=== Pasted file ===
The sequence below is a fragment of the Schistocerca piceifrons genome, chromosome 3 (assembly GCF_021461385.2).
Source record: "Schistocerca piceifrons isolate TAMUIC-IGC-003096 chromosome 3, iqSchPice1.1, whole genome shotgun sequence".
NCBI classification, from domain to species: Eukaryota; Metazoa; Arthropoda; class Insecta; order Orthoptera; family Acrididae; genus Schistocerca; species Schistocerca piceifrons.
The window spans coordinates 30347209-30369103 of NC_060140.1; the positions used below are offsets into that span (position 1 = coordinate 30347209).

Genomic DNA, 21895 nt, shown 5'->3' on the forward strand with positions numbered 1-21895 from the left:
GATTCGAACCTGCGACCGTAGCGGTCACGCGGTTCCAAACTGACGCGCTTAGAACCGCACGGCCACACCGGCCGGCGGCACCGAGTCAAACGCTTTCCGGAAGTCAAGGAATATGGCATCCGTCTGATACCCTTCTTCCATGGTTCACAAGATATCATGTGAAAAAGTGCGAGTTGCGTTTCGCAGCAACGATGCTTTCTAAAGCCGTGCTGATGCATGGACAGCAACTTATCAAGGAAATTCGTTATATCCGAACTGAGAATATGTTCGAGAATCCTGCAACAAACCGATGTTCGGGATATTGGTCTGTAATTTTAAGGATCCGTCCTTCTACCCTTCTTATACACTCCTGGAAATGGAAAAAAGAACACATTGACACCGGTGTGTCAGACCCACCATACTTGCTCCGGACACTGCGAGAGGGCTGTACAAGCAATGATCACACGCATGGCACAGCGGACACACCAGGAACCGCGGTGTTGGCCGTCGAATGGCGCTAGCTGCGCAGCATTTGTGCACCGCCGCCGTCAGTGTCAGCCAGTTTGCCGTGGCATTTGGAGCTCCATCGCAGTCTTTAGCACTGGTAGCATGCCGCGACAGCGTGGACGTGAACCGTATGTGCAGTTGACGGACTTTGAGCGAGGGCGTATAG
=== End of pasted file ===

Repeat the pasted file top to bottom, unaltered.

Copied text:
The sequence below is a fragment of the Schistocerca piceifrons genome, chromosome 3 (assembly GCF_021461385.2).
Source record: "Schistocerca piceifrons isolate TAMUIC-IGC-003096 chromosome 3, iqSchPice1.1, whole genome shotgun sequence".
NCBI classification, from domain to species: Eukaryota; Metazoa; Arthropoda; class Insecta; order Orthoptera; family Acrididae; genus Schistocerca; species Schistocerca piceifrons.
The window spans coordinates 30347209-30369103 of NC_060140.1; the positions used below are offsets into that span (position 1 = coordinate 30347209).

Genomic DNA, 21895 nt, shown 5'->3' on the forward strand with positions numbered 1-21895 from the left:
GATTCGAACCTGCGACCGTAGCGGTCACGCGGTTCCAAACTGACGCGCTTAGAACCGCACGGCCACACCGGCCGGCGGCACCGAGTCAAACGCTTTCCGGAAGTCAAGGAATATGGCATCCGTCTGATACCCTTCTTCCATGGTTCACAAGATATCATGTGAAAAAGTGCGAGTTGCGTTTCGCAGCAACGATGCTTTCTAAAGCCGTGCTGATGCATGGACAGCAACTTATCAAGGAAATTCGTTATATCCGAACTGAGAATATGTTCGAGAATCCTGCAACAAACCGATGTTCGGGATATTGGTCTGTAATTTTAAGGATCCGTCCTTCTACCCTTCTTATACACTCCTGGAAATGGAAAAAAGAACACATTGACACCGGTGTGTCAGACCCACCATACTTGCTCCGGACACTGCGAGAGGGCTGTACAAGCAATGATCACACGCATGGCACAGCGGACACACCAGGAACCGCGGTGTTGGCCGTCGAATGGCGCTAGCTGCGCAGCATTTGTGCACCGCCGCCGTCAGTGTCAGCCAGTTTGCCGTGGCATTTGGAGCTCCATCGCAGTCTTTAGCACTGGTAGCATGCCGCGACAGCGTGGACGTGAACCGTATGTGCAGTTGACGGACTTTGAGCGAGGGCGTATAG